July Fourth typically brings expectations of seasonal tightening, so drivers can get in hours before the shorter workweek. The disruptive year of 2020 is no different.
“Our data shows that Powerfleet’s over-the-road customers have not only rebounded, but have surpassed the pre-March 13th levels by nearly 7%, and only time will tell, with respect to the holidays, if the trend continues,” said Daniel Romary, vice president of data analytics and business intelligence at Powerfleet. “We are seeing a lot more activity as we observe the effects of seasonality partnered with the COVID-19 rebound.”
Zach Strickland, director of freight intelligence at FreightWaves, has been anticipating the Outbound Tender Rejection Index (OTRI) will climb, and it has. Last Wednesday, for example, it jumped to 6.73%, a significant increase from the day before and up from the year-ago figure of 5.2%. However, the OTRI is well under the industry’s expectation for the current volume levels.
“Rates are on their way up but somewhat disproportionate to volumes from a historical perspective. The OTRI will normally reach 12% when volumes are this high. 2018 was an anomaly. 2019 was a softer, less volatile year due to the oversupply situation,” said Strickland.
Where in the U.S. is capacity tightening the most? Lubbock and McAllen, Texas, for instance, aren’t major freight markets, but Dallas, Fort Worth and Houston sit close by and have seen tightening. Other markets, like Omaha, Nebraska, Kansas City, Missouri, and Phoenix are also showing tighter capacity.
Closer look at the Dallas market
Zeroing in on the Dallas market, you can see from the SONAR chart above that the Outbound Tender Rejection Index rate, which directly correlates with carrier profitability, is spiking significantly. Volumes are 6%-7% higher year-over-year.
What’s driving this current condition in Dallas? A strong headhaul market. There’s more outbound freight than inbound freight, reducing available capacity in the market. The headhaul index currently sits at 81.52; anything above 50 is a strong headhaul market.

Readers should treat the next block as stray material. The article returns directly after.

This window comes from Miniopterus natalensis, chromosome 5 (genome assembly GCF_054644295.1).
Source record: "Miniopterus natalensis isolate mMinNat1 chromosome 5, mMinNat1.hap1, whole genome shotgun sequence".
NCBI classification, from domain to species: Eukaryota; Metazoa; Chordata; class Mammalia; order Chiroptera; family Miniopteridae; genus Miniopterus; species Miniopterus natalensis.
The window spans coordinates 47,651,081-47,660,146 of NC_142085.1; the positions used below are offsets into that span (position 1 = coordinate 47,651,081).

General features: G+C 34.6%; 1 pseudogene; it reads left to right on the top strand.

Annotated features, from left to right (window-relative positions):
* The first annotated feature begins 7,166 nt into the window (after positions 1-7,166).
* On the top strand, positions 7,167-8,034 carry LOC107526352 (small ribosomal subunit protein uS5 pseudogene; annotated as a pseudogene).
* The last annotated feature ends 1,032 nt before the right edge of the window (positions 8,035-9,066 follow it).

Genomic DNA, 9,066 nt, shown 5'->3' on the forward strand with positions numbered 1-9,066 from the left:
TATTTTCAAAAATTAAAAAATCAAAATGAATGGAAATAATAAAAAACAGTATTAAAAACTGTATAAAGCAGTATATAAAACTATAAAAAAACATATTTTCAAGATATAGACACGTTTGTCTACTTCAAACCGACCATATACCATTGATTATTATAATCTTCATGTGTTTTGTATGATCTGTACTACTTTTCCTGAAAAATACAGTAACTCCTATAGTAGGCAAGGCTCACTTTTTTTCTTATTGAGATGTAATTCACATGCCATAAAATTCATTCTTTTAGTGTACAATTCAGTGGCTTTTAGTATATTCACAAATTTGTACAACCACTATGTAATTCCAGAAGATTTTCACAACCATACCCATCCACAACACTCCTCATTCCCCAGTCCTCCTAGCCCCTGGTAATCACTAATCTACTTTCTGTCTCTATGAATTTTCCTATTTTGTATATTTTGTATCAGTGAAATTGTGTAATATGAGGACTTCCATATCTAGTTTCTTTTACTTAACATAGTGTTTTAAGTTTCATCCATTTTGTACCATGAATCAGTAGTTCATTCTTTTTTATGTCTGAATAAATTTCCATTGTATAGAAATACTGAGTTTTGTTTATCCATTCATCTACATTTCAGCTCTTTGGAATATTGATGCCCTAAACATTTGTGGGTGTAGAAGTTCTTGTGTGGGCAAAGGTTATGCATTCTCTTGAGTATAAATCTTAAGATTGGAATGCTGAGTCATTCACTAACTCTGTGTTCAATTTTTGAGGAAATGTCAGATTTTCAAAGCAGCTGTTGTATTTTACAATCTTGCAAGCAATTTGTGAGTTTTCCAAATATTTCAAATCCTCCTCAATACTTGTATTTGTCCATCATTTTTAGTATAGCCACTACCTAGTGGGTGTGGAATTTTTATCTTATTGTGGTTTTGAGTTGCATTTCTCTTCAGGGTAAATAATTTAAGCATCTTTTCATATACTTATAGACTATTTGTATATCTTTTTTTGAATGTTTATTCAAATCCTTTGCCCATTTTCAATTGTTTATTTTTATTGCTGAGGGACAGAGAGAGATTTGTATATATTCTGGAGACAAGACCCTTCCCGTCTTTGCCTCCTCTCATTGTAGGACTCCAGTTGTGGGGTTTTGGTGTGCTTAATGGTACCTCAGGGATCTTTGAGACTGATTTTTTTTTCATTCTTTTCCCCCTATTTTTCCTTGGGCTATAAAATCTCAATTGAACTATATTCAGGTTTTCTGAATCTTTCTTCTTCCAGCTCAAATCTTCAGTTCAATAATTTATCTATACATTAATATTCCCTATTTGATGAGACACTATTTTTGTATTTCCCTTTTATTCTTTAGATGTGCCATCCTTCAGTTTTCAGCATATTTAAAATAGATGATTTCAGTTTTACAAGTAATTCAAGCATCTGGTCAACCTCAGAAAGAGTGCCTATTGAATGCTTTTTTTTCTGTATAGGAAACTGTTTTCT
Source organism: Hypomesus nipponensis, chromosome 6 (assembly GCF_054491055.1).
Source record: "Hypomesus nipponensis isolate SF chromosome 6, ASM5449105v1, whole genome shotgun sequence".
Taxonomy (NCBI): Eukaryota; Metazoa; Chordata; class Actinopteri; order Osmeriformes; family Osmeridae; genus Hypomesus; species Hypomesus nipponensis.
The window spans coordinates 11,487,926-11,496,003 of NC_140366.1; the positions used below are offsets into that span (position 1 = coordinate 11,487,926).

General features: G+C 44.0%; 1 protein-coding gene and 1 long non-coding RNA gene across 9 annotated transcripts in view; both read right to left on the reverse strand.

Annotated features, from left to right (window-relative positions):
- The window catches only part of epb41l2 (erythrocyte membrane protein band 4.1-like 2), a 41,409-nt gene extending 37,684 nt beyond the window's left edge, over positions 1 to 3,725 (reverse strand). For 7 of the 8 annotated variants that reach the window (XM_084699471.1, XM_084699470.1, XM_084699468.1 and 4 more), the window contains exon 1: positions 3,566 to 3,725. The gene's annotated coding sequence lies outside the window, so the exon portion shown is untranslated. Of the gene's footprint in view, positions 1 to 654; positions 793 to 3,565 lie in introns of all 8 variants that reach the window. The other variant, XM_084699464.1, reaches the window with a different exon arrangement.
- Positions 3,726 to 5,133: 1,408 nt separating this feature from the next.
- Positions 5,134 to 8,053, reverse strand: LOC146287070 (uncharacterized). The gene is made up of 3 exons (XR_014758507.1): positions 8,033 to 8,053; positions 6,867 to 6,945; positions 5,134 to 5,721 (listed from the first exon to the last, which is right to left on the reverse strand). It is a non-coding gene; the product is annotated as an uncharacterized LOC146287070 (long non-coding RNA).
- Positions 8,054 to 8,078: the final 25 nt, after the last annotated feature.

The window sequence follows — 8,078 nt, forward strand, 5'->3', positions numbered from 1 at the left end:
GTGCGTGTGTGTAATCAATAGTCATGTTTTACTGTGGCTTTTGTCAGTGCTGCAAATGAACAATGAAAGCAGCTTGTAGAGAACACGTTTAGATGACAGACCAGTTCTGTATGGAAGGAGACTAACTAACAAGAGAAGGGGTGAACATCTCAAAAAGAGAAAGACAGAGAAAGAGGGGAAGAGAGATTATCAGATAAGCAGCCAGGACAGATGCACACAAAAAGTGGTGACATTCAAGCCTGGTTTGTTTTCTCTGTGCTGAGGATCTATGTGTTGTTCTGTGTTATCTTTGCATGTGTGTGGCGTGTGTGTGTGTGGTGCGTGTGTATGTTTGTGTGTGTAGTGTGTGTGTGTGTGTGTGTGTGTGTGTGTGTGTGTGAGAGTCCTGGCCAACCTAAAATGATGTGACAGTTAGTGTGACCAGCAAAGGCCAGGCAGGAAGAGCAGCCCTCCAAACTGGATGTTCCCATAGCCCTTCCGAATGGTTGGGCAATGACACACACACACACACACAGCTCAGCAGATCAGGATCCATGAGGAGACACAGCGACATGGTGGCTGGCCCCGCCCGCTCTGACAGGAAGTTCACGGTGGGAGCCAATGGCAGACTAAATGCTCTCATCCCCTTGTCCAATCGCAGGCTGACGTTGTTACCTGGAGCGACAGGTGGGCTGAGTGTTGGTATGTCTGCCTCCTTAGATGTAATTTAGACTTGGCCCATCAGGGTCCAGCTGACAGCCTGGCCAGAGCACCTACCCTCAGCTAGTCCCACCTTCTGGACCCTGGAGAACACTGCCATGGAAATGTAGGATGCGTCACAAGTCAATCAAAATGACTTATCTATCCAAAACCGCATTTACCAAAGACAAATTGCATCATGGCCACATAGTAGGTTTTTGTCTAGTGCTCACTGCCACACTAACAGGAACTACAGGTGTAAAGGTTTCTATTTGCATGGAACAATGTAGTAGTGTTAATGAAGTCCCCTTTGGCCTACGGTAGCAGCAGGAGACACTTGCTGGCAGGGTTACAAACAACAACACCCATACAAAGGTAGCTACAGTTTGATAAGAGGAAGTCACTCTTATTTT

“Dallas is traditionally an even-keeled market, so any dramatic changes in market balance are going to have an increased upward pressure on rates, therefore tightening capacity as well,” said Strickland. “This is a seasonal pattern for the Dallas market this time of year. Anyone going east out of Dallas needs to watch out for tightening conditions.”
Closer look at the Kansas City market
Approximately 1.5% of the U.S. freight market originates in Kansas City — the 19th-largest market in the country. Recently, that freight has been more consumer-oriented. The tender rejection rate over the past week has taken off and currently shows 12.3%, well above the national average of 7%. Reefer rejection rates have soared at 23%.
“We’re beginning to see a bit more activity in the spot market with tender rejection rates coming up,” said Strickland. “Just recently, the spot market has been heating back up. Contract rates tend to be more sticky since they are annual cycle bids. Spot rates have to stay elevated for a certain period of time in order for those contract rates to follow it.
Click here for more FreightWaves articles by Corrie White.